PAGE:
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Inflation Won’t Force The Fed To Tighten in 2021

Monetary Policy in the United States is extraordinarily loose.  The Federal Funds Rate is very close to 0% and the Fed is creating $120 billion a month through Quantitative Easing.  This extremely loose Monetary Policy is very supportive for asset prices, which are moving up across the board.

Moreover, the US economic outlook for 2021 appears bright.  With vaccines rolling out quickly now, there is reason for optimism that, by the third quarter, the Covid pandemic will have been brought largely under control and life will have begun to return to normal. Saving rates are already high due to past government fiscal support measures, and a new $1.9 trillion stimulus bill is likely to be passed by Congress soon.  People are going to want to go out and spend.

However, will that spending drive up inflation and force the Fed to tighten Monetary Policy?  The answer to that question is enormously important because when the Fed does signal that it intends to tighten, the financial markets are likely to experience a significant correction.

Commodity prices have already begun to move up rapidly.  The Bloomberg Commodity Price Index is up 13% year on year. Given aggressive government stimulus and pent-up demand, it is quite likely that Commodity Prices will continue to move considerably higher during the next several months.

A large increase in Commodity Prices, by itself, is not going to force the Fed to tighten Monetary Policy, however.  That is because movements in Commodity Prices have only a limited impact on the measure of Inflation that the Fed watches most closely.

The Core Personal Consumption Expenditure Price Index (Core PCE), which excludes movements in food and energy prices, is the Fed’s preferred measure of Inflation.

The Fed tends to disregard changes in Commodity Prices because they are highly volatile.  On the other hand, the Fed watches wage inflation very carefully.  That is because when wages begin moving up rapidly that tends to push up the cost of all other goods and services, creating the possibility of a “wage-push inflation” spiral that could become difficult for the Fed to contain.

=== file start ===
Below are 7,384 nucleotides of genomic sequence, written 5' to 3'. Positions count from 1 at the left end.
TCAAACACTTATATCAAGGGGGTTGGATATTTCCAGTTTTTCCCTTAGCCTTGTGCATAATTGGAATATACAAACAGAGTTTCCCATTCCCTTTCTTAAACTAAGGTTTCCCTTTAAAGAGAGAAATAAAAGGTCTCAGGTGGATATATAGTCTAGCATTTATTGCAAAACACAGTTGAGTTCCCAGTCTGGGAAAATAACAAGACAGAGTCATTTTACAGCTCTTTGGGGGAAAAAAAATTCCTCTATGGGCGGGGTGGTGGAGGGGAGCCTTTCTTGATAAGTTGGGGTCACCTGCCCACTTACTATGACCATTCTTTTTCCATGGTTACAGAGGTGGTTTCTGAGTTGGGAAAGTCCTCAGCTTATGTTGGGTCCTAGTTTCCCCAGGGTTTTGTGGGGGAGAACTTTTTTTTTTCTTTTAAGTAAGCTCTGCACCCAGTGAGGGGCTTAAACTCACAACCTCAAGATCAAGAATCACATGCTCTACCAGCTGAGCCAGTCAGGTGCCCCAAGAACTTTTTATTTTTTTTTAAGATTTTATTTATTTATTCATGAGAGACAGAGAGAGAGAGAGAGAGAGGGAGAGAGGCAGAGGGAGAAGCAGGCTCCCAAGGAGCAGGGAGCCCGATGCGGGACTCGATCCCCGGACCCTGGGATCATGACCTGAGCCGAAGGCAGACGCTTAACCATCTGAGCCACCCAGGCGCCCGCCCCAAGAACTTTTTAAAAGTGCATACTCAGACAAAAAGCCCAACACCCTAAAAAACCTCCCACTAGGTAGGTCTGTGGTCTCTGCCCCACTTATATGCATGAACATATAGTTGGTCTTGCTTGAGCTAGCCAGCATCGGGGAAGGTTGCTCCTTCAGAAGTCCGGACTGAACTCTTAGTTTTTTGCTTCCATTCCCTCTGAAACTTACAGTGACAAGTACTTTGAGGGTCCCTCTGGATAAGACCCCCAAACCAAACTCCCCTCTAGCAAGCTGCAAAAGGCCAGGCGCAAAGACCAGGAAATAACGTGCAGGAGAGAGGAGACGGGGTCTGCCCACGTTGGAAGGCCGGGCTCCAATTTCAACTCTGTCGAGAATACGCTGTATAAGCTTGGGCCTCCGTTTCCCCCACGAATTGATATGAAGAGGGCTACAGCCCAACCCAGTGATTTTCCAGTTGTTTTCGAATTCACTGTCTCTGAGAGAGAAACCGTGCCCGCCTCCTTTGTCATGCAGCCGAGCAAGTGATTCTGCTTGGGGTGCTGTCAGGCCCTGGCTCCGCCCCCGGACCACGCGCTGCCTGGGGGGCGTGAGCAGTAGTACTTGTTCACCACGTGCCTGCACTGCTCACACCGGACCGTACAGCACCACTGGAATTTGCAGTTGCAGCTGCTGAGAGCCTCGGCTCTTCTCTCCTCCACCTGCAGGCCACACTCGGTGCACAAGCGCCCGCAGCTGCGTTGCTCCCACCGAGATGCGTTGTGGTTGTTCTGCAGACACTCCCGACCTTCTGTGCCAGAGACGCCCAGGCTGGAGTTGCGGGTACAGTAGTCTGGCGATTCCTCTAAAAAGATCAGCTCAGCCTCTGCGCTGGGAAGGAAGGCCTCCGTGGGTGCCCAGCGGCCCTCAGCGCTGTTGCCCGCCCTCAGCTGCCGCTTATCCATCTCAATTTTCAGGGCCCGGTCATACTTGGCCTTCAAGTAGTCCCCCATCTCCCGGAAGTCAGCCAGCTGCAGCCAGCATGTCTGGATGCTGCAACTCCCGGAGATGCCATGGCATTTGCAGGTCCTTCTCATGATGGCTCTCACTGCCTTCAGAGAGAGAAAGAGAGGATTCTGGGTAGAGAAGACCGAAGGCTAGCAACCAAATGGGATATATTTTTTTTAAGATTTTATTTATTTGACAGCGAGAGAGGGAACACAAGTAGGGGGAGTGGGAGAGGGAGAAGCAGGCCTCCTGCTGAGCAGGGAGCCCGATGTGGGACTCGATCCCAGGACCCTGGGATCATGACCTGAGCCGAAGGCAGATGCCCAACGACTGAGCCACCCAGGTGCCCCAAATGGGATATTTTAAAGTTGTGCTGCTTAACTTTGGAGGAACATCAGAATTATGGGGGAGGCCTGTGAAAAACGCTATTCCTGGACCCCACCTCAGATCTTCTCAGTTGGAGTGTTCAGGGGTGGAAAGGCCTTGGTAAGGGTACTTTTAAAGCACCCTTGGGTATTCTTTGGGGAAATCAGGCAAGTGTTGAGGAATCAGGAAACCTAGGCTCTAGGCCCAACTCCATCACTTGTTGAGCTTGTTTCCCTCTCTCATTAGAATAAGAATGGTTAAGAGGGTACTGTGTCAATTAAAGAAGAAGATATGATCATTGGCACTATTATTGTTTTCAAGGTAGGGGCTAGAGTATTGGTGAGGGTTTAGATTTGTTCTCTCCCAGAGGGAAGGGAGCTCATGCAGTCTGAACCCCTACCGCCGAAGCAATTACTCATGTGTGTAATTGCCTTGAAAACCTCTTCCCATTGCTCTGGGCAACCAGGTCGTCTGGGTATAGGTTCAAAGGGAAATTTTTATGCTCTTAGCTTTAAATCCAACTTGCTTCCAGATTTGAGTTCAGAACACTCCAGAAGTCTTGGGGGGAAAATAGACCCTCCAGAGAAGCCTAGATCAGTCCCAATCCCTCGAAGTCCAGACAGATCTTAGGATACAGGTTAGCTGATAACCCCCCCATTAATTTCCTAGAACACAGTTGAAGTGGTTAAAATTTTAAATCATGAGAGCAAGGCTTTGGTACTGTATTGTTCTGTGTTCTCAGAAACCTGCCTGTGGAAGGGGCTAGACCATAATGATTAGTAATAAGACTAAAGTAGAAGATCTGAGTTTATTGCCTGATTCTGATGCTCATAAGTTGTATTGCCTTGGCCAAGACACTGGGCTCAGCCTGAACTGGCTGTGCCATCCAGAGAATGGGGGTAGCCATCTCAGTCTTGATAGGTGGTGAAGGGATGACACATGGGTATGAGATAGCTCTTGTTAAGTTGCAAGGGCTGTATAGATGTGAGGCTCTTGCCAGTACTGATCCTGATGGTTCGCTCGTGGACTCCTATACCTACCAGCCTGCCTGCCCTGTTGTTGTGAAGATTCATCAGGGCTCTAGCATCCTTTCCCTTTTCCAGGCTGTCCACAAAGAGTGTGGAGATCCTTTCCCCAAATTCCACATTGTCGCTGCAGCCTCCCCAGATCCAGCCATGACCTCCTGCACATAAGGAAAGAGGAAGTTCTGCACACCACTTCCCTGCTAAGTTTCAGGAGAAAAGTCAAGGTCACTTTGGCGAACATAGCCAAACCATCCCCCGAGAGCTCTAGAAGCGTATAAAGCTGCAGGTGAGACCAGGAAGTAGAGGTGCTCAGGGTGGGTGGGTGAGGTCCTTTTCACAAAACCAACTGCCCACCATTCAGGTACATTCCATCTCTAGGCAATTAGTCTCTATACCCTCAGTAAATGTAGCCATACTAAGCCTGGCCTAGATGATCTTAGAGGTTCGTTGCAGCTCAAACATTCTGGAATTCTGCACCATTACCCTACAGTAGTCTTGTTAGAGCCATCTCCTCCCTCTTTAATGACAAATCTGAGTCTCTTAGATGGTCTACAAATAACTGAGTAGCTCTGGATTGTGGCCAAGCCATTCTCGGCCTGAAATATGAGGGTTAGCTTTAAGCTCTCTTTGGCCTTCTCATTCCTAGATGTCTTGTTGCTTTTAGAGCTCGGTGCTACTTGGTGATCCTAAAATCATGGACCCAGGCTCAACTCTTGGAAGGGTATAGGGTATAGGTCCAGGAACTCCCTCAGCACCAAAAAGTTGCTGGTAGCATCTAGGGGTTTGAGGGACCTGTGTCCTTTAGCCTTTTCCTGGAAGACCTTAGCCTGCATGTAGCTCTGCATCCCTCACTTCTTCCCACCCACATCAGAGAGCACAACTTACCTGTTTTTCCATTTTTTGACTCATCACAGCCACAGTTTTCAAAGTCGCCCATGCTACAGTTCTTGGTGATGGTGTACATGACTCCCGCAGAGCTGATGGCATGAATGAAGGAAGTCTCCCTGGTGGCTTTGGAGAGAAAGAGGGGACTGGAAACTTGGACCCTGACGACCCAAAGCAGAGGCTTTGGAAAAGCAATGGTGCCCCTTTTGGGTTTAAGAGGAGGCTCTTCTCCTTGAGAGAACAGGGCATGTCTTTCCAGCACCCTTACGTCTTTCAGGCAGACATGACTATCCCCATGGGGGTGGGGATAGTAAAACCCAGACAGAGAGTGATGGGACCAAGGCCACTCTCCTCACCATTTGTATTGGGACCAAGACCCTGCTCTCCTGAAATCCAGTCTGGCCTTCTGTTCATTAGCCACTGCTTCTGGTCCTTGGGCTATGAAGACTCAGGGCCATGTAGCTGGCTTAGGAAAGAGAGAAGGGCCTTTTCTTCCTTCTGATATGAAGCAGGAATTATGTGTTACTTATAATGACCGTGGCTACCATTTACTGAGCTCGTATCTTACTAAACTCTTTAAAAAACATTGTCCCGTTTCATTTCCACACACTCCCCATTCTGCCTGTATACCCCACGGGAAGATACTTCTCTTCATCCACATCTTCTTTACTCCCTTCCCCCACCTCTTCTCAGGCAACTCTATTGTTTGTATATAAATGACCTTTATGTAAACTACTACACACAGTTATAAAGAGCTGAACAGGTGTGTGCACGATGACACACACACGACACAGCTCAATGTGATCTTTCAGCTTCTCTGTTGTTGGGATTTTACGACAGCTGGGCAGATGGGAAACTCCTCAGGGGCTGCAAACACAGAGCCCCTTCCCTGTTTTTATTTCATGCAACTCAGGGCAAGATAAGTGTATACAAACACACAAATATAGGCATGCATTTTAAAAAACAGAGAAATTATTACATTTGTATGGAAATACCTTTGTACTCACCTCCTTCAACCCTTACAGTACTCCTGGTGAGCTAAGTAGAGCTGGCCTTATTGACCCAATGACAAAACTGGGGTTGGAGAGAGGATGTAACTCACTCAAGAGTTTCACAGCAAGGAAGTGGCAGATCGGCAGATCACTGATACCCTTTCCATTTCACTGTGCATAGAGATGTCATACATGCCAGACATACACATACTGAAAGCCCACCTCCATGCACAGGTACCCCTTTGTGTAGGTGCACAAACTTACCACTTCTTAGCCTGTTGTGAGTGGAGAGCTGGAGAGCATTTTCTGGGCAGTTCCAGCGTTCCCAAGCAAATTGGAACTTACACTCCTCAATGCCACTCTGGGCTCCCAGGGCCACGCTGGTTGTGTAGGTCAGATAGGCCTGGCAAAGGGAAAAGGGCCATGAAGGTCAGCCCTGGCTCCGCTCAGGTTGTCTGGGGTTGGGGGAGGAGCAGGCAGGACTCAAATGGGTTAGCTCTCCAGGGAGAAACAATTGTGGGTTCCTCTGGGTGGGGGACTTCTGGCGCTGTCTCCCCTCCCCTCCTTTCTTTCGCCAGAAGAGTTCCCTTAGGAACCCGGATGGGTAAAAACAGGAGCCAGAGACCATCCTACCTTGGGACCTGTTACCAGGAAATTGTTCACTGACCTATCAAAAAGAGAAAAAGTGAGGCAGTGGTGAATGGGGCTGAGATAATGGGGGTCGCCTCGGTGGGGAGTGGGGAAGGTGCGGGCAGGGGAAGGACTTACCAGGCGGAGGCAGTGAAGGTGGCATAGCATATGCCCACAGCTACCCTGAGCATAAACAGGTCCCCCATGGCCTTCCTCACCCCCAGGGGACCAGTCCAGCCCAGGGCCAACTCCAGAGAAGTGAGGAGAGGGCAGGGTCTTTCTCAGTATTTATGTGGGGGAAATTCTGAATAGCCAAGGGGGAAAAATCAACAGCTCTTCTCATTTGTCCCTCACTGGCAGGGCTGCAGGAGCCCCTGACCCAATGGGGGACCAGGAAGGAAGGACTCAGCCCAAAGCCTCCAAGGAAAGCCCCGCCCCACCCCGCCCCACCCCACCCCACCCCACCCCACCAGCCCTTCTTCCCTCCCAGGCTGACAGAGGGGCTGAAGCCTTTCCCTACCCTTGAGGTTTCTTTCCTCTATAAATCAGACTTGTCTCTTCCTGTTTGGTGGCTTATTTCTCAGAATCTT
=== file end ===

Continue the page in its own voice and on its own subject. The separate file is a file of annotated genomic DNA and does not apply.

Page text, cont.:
The high level of unemployment in the country makes a substantial increase in wages highly unlikely this year.  Furthermore, even if Core PCE Inflation did move meaningfully above 2% later this year, in light of the Fed’s recently revised policy of targeting 2% inflation on average over the long run, it is unlikely that the Fed would tighten Monetary Policy given how long inflation has undershot the Fed’s inflation target. 

Therefore, the Fed is likely to hold the Federal Funds Rate very close to 0% and continue creating $120 billion (or more) every month for the rest of this year, just as they have been telling us they will do in speech after speech for the last many months.

The Financial Markets love liquidity but are also subject to fits of nervousness.  As evidence of mounting inflationary pressure builds during the months ahead, as it inevitably will, it is quite possible that investors will lose their nerve a time or two before 2022 arrives.  Therefore, rising – but volatile – markets seem to be the most likely scenario for the foreseeable future.

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